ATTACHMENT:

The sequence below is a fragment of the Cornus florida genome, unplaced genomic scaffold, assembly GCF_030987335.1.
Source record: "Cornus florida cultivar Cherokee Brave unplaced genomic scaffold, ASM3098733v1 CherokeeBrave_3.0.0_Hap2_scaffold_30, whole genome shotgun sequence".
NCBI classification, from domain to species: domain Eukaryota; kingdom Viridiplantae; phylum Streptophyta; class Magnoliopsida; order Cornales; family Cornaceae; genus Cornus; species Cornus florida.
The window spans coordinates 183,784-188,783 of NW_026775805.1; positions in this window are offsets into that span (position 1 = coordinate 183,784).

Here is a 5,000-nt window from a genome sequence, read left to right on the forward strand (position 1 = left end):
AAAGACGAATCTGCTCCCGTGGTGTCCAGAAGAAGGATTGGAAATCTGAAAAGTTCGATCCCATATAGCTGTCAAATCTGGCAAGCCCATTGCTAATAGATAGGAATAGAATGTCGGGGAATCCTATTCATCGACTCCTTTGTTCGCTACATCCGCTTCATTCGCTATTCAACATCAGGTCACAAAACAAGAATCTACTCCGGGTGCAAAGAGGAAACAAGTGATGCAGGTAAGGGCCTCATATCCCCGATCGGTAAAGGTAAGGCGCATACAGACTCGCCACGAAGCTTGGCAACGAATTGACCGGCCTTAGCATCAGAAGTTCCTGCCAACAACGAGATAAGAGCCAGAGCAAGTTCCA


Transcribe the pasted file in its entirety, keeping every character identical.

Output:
The sequence below is a fragment of the Cornus florida genome, unplaced genomic scaffold, assembly GCF_030987335.1.
Source record: "Cornus florida cultivar Cherokee Brave unplaced genomic scaffold, ASM3098733v1 CherokeeBrave_3.0.0_Hap2_scaffold_30, whole genome shotgun sequence".
NCBI classification, from domain to species: domain Eukaryota; kingdom Viridiplantae; phylum Streptophyta; class Magnoliopsida; order Cornales; family Cornaceae; genus Cornus; species Cornus florida.
The window spans coordinates 183,784-188,783 of NW_026775805.1; positions in this window are offsets into that span (position 1 = coordinate 183,784).

Here is a 5,000-nt window from a genome sequence, read left to right on the forward strand (position 1 = left end):
AAAGACGAATCTGCTCCCGTGGTGTCCAGAAGAAGGATTGGAAATCTGAAAAGTTCGATCCCATATAGCTGTCAAATCTGGCAAGCCCATTGCTAATAGATAGGAATAGAATGTCGGGGAATCCTATTCATCGACTCCTTTGTTCGCTACATCCGCTTCATTCGCTATTCAACATCAGGTCACAAAACAAGAATCTACTCCGGGTGCAAAGAGGAAACAAGTGATGCAGGTAAGGGCCTCATATCCCCGATCGGTAAAGGTAAGGCGCATACAGACTCGCCACGAAGCTTGGCAACGAATTGACCGGCCTTAGCATCAGAAGTTCCTGCCAACAACGAGATAAGAGCCAGAGCAAGTTCCA